#4: Your eczema is impacting your overall well-being.

It isn’t unusual for a chronic illness or visible skin condition such as eczema to have an impact on your overall self-confidence. If your eczema is negatively affecting your daily life, impacting the way you feel about yourself or keeping you from doing activities you enjoy, call your dermatologist.

Eczema should not cause you to suffer or withdraw socially. There are many different treatment options available to manage your eczema, reduce your symptoms and prevent or control flare-ups. Your dermatologist can work with you to find the right treatment plan. If your eczema is causing psychological distress and interfering with your daily activities, seek out a counselor to help get you through these difficult emotions.

ILW Recommends: Read more about the emotional impact of eczema.

Bio: Dr. Lauren Snitzer is a board-certified physician with U.S. Dermatology Partners, which combines the personal level of care found in private dermatology practices with the benefits of a network of physicians working closely together. As the second largest physician-owned dermatology practice in the United States, we have more than 50 locations throughout Texas and the Midwest.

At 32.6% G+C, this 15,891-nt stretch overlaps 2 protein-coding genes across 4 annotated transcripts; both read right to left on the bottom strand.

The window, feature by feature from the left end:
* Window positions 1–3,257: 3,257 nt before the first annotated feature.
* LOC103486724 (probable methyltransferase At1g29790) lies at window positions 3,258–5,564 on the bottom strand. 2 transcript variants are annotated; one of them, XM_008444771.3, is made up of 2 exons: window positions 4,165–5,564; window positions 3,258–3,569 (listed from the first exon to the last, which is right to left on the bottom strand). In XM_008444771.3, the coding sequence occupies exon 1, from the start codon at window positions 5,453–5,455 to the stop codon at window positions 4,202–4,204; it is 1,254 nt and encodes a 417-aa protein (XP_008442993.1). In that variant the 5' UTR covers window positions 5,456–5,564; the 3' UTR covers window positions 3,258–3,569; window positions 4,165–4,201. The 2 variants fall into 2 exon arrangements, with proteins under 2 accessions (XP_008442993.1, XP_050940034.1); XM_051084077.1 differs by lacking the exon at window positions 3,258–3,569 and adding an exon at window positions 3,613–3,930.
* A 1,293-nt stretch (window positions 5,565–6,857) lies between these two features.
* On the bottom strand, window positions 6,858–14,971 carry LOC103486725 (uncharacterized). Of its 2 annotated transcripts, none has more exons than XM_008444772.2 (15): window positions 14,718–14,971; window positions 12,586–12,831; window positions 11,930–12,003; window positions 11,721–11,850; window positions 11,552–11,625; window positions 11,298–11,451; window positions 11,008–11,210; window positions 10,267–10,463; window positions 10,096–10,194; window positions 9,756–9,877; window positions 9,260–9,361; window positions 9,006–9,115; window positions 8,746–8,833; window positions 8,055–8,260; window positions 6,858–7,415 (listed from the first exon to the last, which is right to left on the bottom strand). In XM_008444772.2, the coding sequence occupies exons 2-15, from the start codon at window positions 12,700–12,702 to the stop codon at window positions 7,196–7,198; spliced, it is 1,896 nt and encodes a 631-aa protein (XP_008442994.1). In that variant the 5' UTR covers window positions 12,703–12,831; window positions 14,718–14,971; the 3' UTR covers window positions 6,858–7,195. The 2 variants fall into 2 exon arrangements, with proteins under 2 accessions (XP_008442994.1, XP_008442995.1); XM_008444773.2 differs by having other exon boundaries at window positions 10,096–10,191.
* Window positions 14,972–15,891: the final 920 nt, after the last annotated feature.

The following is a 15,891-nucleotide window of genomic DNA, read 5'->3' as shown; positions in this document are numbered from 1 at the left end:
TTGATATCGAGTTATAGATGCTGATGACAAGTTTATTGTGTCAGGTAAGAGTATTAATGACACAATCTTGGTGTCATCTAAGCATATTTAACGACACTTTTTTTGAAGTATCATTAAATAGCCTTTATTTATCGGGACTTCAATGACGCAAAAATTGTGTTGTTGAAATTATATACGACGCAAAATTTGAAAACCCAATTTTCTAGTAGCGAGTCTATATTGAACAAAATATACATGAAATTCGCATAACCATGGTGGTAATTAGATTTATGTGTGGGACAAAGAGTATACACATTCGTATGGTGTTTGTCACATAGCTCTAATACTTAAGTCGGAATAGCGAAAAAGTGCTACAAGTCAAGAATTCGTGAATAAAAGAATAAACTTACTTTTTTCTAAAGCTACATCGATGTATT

Check out the free eBook from U.S. Dermatology Partners, “The Top 5 Signs It’s Time to Find a Dermatologist.”

When to Follow-Up with a Dermatologist for Eczema Care appeared first on itchylittleworld.com. Come read more about natural remedies for eczema!

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9 Natural Remedies for Psoriasis You Should Try

Another great post from itchylittleworld.com – Natural remedies for eczema to soothe your itchy little world..

by Laura Dolgy (see bio below)

If you didn’t already know, psoriasis affects as many as 125 million people worldwide. It is known as a chronic autoimmune disease that is characterized by thick skin plaque that cause itching, scaling and pain. If you’re suffering from psoriasis, then we know how difficult it can be to find a proper natural treatment that actually works. This week, we’re sharing our top 9 natural remedies for psoriasis.